Virtual reality film takes you inside infamous South American jail

A mysterious woman flanked by two blue jaguars welcomes you to an infamous South American jail.

You don a golden mask, step inside and take a surreal journey among guards, prisoners, spirits and animals.

Virtual reality film heading for Sundance: director Violeta Ayala with (from left) producer Dan Fallshaw, composer XNYWOLF (Andre Patzi) and 3D Illustrator Roly Elias at the United Notions studio in Sydney’s Petersham. Credit:James Alcock

Violeta Ayala’s virtual reality film Prison X, which will have a world premiere at Sundance Film Festival on the weekend, imaginatively suggests what it’s like being a drug mule cast into San Sebastian Prison in Bolivia.

The Jaguaress in Violeta Ayala’s virtual reality film Prison X. Credit:United Notions

It was inspired by the three years that she and producer Daniel Fallshaw spent shooting the 2017 documentary Cocaine Prison in a jail packed with more than 1000 drug mules, petty thieves and their families before the pandemic.

Ayala, a Bolivian-Australian of Indigenous Quechuan heritage, wanted to offer viewers a different experience of a prison that has its own hardware store, chapel, restaurants, school, nursery and gym. It’s a film that is immersive, interactive and fuelled by Andean myths.

“You are the narrative”: writer-director Violeta Ayala during production of Prison X.Credit:United Notions

When she discovered virtual reality, which involves watching through a headset using hand controllers, she found the perfect format.

“While I adore documentary, because you can make so much poetry and it changes you every time you make a film as a person, I think storytelling has no limits,” Ayala says.

“There is a lot of things that you cannot tell with your camera, that a camera cannot capture – a lot of myths and traditions and feelings and ideas.

“That’s why I really got interested in virtual reality – it gave me the tools. It was about writing a visual language. The moment that I understood what was possible was the moment that I said I’m going to do it.”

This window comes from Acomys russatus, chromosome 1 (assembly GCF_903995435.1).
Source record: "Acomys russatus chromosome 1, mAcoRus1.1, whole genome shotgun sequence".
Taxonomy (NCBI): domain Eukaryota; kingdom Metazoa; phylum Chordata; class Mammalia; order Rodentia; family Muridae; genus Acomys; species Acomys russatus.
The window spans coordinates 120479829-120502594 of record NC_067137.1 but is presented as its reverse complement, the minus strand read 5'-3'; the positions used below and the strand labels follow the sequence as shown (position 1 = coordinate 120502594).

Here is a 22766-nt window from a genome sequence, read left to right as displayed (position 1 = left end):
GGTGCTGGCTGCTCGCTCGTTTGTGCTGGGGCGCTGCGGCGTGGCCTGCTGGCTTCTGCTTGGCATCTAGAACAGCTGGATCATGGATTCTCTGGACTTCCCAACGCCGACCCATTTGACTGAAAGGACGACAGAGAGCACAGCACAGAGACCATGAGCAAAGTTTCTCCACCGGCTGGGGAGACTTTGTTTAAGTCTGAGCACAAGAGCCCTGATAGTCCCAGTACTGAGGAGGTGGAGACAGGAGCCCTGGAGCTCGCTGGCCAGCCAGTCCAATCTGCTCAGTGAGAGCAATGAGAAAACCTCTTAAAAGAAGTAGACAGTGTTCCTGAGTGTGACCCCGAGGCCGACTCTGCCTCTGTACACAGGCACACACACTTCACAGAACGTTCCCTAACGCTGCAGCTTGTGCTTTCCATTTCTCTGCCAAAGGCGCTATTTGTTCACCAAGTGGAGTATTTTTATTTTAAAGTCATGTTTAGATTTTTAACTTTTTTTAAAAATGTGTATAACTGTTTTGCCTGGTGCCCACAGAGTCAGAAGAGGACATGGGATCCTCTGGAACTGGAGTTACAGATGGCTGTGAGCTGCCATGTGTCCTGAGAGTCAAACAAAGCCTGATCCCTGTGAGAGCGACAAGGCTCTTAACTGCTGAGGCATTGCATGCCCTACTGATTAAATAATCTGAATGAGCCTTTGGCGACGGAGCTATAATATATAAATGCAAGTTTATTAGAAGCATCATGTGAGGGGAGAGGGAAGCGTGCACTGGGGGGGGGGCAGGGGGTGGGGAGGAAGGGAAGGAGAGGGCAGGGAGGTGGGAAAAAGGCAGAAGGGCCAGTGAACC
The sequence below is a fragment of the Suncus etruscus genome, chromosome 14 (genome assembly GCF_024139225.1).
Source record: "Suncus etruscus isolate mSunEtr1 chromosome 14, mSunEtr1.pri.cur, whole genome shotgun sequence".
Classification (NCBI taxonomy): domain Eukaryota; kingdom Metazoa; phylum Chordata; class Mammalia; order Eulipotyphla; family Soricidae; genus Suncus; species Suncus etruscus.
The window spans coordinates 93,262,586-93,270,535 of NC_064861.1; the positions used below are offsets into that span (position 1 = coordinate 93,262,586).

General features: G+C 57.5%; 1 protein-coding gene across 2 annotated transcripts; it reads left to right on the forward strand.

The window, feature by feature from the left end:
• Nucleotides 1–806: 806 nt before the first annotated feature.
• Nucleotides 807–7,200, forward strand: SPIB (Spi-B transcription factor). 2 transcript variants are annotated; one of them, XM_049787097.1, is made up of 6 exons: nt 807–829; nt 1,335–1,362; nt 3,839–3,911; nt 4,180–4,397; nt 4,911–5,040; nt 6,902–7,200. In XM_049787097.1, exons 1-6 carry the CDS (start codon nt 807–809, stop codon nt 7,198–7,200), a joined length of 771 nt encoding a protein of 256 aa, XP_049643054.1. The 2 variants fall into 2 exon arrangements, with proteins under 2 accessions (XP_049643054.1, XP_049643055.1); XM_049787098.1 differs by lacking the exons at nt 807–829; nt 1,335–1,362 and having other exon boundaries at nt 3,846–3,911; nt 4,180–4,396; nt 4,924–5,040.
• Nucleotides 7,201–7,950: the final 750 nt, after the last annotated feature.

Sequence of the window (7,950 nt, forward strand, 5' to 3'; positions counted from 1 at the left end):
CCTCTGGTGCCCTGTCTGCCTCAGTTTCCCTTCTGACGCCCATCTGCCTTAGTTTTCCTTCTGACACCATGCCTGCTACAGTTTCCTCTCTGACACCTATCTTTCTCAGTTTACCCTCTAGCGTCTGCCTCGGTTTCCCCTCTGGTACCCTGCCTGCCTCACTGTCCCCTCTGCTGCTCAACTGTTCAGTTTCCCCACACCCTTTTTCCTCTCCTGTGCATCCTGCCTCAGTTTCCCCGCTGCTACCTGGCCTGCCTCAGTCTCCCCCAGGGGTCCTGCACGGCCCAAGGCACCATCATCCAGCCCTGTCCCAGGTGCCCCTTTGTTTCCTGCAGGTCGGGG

Ayala, who also voices a character called the Jaguaress in the film, grew up three blocks from the prison so she found jails strange when she moved to this country.

“For me prison is a place where you lose your freedom but you don’t lose your human rights,” she says.

While there are hard-core jails in Bolivia, the low-security San Sebastian Prison allows the mostly Quechua inmates to lock their own cells, earn money by working jobs such as carpentry and tailoring, sleep, wake, study and have visitors whenever they like.

One of the jaguars in Violeta Ayala’s virtual reality film Prison X.Credit:United Notions

“It’s about humanity,” Ayala says. “It’s about the mixture of cultures between the Spanish and the Quechua. Bolivia is one of the most Indigenous countries in all the Americas. Seventy per cent of our population are Indigenous.”

As virtual reality technology gets cheaper – with an Oculus headset coming down from more than $1000 plus a computer to less than $500 late last year – she believes it will democratise animation.

“Storytelling has no limits”: inside the virtual reality version of San Sebastian Prison – fuelled by imagination and Andrean myths – in Bolivia. Credit:United Notions

“The beauty of it is to be able to engage an audience on a different level,” she says. “Watching a film, you’re watching a narrative. Now you are the narrative. You’re in the narrative.”

Ayala says the development of virtual reality technology has accelerated during the pandemic.

“What was taking three years to come along is taking two or three months in COVID times because people are investing in this technology in a way they weren’t before,” she says. “The next step is artificial intelligence. Very soon you’ll be able to talk to these characters and they’ll be able to talk back to you.”

Adds Fallshaw: “The event that really kickstarted the television set as something that everybody wanted was the moon landing. Everyone wanted to see it, everyone wanted to get a TV. Perhaps COVID is an event like that for virtual reality, for headsets.”

With the pandemic raging in the US, Sundance is hosting premieres and events online as well as screenings in art-house cinemas and drive-ins.

While an online premiere will mean a wider audience, Ayala says it is bittersweet not being at the festival.

“When you’re there, you’re with a lot of artists and creators from all over the world,” she says. “And nothing can replace having an audience talking to you.”

Viewers with a virtual reality headset can watch Prison X at the Sundance Film Festival web site from Saturday.

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